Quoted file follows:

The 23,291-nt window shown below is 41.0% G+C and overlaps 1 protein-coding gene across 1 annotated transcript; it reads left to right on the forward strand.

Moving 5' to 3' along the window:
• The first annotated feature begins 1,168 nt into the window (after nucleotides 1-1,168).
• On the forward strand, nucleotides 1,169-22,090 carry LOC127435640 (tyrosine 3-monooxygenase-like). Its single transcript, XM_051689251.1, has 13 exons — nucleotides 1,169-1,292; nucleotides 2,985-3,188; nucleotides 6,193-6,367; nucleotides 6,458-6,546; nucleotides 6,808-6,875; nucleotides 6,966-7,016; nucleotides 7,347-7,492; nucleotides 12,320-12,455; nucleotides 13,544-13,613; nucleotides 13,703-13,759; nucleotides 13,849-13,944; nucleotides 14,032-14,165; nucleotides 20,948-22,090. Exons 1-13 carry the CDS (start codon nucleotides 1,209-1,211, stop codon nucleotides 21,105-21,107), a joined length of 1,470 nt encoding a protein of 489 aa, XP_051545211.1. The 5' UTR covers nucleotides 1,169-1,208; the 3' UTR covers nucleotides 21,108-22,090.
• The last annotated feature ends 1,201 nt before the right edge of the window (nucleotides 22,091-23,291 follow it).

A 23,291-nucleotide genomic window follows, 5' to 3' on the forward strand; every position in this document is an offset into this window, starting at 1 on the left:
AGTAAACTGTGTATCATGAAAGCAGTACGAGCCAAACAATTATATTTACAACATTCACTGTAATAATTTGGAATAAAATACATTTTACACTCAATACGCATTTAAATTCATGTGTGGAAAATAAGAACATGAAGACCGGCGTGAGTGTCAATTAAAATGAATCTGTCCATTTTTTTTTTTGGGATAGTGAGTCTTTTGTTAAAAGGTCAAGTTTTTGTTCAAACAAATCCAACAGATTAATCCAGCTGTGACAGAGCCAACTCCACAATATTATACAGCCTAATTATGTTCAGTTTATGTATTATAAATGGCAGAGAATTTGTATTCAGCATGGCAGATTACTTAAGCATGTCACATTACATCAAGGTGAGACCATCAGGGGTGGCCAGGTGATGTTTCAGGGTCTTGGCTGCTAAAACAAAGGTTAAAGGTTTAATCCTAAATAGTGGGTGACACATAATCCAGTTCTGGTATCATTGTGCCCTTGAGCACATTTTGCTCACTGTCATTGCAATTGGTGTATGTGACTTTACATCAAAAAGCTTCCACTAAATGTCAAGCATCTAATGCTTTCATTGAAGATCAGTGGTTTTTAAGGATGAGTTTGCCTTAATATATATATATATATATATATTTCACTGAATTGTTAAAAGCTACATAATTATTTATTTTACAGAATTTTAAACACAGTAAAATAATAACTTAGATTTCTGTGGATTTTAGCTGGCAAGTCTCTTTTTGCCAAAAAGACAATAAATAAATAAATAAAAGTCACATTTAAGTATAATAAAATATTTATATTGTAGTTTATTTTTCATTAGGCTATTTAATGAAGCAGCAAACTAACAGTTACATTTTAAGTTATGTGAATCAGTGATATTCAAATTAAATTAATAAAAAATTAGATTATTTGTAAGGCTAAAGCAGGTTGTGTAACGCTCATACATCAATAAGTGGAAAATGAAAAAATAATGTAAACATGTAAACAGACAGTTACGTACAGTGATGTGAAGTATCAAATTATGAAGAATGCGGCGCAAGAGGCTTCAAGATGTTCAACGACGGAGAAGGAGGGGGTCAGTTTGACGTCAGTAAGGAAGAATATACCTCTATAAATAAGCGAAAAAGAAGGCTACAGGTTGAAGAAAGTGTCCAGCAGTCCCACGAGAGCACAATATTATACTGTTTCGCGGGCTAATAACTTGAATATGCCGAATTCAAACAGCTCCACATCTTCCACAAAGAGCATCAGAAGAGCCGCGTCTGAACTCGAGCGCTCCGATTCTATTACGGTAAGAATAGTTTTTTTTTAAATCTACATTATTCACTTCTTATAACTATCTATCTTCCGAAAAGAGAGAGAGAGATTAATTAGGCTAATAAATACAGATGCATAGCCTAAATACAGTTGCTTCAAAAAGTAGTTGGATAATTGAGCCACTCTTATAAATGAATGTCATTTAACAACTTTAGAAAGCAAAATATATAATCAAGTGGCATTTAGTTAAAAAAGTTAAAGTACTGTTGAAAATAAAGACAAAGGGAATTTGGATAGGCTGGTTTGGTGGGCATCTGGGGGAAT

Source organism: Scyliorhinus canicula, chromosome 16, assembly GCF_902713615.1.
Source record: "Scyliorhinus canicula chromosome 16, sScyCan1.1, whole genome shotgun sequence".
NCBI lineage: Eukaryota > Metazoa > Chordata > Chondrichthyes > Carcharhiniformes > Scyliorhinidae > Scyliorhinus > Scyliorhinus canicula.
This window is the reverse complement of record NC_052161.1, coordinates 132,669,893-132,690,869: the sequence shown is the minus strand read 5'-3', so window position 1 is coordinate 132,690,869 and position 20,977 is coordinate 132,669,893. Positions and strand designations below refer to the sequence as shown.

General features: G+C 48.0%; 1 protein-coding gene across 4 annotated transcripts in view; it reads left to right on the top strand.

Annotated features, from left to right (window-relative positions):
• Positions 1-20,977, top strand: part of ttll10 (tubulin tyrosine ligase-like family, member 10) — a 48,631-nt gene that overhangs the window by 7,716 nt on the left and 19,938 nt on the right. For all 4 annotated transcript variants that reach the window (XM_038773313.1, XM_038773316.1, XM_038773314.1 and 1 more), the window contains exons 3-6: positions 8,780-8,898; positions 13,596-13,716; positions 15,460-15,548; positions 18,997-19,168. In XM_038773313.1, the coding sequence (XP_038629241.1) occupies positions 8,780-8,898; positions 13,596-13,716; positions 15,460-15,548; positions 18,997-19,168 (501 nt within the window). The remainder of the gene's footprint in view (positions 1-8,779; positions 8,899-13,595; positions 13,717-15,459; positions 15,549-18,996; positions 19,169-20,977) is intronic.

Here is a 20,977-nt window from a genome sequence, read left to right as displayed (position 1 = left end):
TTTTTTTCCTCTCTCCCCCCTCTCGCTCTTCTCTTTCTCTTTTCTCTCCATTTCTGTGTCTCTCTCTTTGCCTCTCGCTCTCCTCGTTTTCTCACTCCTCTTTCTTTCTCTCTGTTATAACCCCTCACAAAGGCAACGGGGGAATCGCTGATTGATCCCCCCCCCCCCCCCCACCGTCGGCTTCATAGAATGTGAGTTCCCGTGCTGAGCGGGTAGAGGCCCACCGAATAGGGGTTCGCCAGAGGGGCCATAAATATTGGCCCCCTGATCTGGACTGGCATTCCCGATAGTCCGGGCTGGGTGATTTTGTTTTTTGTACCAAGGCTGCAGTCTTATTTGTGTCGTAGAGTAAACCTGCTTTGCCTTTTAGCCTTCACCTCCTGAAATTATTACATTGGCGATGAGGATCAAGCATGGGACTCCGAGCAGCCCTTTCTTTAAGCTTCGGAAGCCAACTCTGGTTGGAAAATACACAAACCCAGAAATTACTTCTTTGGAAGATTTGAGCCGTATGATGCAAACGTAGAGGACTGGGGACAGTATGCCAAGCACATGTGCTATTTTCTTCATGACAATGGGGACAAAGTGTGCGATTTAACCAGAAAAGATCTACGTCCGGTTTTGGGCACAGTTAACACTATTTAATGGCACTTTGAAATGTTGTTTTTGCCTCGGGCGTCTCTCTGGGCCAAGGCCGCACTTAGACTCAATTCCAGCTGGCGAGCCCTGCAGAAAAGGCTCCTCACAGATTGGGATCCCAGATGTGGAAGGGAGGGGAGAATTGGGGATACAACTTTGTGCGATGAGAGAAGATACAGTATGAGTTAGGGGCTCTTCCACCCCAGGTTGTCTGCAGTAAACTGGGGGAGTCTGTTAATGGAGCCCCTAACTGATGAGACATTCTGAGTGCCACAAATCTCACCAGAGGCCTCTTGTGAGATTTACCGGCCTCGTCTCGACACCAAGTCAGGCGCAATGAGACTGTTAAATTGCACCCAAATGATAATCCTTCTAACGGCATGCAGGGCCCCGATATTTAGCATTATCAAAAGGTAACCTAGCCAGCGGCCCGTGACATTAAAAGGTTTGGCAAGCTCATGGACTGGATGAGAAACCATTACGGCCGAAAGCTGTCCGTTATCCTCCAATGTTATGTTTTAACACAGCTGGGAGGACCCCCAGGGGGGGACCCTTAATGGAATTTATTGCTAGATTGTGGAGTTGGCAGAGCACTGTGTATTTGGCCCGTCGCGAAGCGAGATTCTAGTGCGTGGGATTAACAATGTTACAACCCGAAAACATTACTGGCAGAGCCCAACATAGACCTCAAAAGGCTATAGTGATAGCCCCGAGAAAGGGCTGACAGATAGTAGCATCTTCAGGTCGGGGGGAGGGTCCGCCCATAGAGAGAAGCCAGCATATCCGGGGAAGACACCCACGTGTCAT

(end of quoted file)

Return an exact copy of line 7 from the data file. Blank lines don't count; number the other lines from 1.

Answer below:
AGTAAACTGTGTATCATGAAAGCAGTACGAGCCAAACAATTATATTTACAACATTCACTGTAATAATTTGGAATAAAATACATTTTACACTCAATACGCATTTAAATTCATGTGTGGAAAATAAGAACATGAAGACCGGCGTGAGTGTCAATTAAAATGAATCTGTCCATTTTTTTTTTTGGGATAGTGAGTCTTTTGTTAAAAGGTCAAGTTTTTGTTCAAACAAATCCAACAGATTAATCCAGCTGTGACAGAGCCAACTCCACAATATTATACAGCCTAATTATGTTCAGTTTATGTATTATAAATGGCAGAGAATTTGTATTCAGCATGGCAGATTACTTAAGCATGTCACATTACATCAAGGTGAGACCATCAGGGGTGGCCAGGTGATGTTTCAGGGTCTTGGCTGCTAAAACAAAGGTTAAAGGTTTAATCCTAAATAGTGGGTGACACATAATCCAGTTCTGGTATCATTGTGCCCTTGAGCACATTTTGCTCACTGTCATTGCAATTGGTGTATGTGACTTTACATCAAAAAGCTTCCACTAAATGTCAAGCATCTAATGCTTTCATTGAAGATCAGTGGTTTTTAAGGATGAGTTTGCCTTAATATATATATATATATATATATTTCACTGAATTGTTAAAAGCTACATAATTATTTATTTTACAGAATTTTAAACACAGTAAAATAATAACTTAGATTTCTGTGGATTTTAGCTGGCAAGTCTCTTTTTGCCAAAAAGACAATAAATAAATAAATAAAAGTCACATTTAAGTATAATAAAATATTTATATTGTAGTTTATTTTTCATTAGGCTATTTAATGAAGCAGCAAACTAACAGTTACATTTTAAGTTATGTGAATCAGTGATATTCAAATTAAATTAATAAAAAATTAGATTATTTGTAAGGCTAAAGCAGGTTGTGTAACGCTCATACATCAATAAGTGGAAAATGAAAAAATAATGTAAACATGTAAACAGACAGTTACGTACAGTGATGTGAAGTATCAAATTATGAAGAATGCGGCGCAAGAGGCTTCAAGATGTTCAACGACGGAGAAGGAGGGGGTCAGTTTGACGTCAGTAAGGAAGAATATACCTCTATAAATAAGCGAAAAAGAAGGCTACAGGTTGAAGAAAGTGTCCAGCAGTCCCACGAGAGCACAATATTATACTGTTTCGCGGGCTAATAACTTGAATATGCCGAATTCAAACAGCTCCACATCTTCCACAAAGAGCATCAGAAGAGCCGCGTCTGAACTCGAGCGCTCCGATTCTATTACGGTAAGAATAGTTTTTTTTTAAATCTACATTATTCACTTCTTATAACTATCTATCTTCCGAAAAGAGAGAGAGAGATTAATTAGGCTAATAAATACAGATGCATAGCCTAAATACAGTTGCTTCAAAAAGTAGTTGGATAATTGAGCCACTCTTATAAATGAATGTCATTTAACAACTTTAGAAAGCAAAATATATAATCAAGTGGCATTTAGTTAAAAAAGTTAAAGTACTGTTGAAAATAAAGACAAAGGGAATTTGGATAGGCTGGTTTGGTGGGCATCTGGGGGAAT